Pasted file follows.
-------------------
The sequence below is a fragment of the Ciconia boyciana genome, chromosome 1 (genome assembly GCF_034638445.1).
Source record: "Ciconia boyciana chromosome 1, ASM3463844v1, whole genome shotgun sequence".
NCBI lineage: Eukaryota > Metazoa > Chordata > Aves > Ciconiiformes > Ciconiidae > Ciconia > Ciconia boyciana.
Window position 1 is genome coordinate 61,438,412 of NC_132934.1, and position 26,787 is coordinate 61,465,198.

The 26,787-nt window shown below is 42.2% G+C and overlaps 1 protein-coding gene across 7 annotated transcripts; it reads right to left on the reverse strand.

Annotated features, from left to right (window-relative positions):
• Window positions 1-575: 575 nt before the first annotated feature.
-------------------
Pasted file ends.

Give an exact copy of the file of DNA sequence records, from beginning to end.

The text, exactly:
The sequence below is a fragment of the Ciconia boyciana genome, chromosome 1 (genome assembly GCF_034638445.1).
Source record: "Ciconia boyciana chromosome 1, ASM3463844v1, whole genome shotgun sequence".
NCBI lineage: Eukaryota > Metazoa > Chordata > Aves > Ciconiiformes > Ciconiidae > Ciconia > Ciconia boyciana.
Window position 1 is genome coordinate 61,438,412 of NC_132934.1, and position 26,787 is coordinate 61,465,198.

The 26,787-nt window shown below is 42.2% G+C and overlaps 1 protein-coding gene across 7 annotated transcripts; it reads right to left on the reverse strand.

Annotated features, from left to right (window-relative positions):
• Window positions 1-575: 575 nt before the first annotated feature.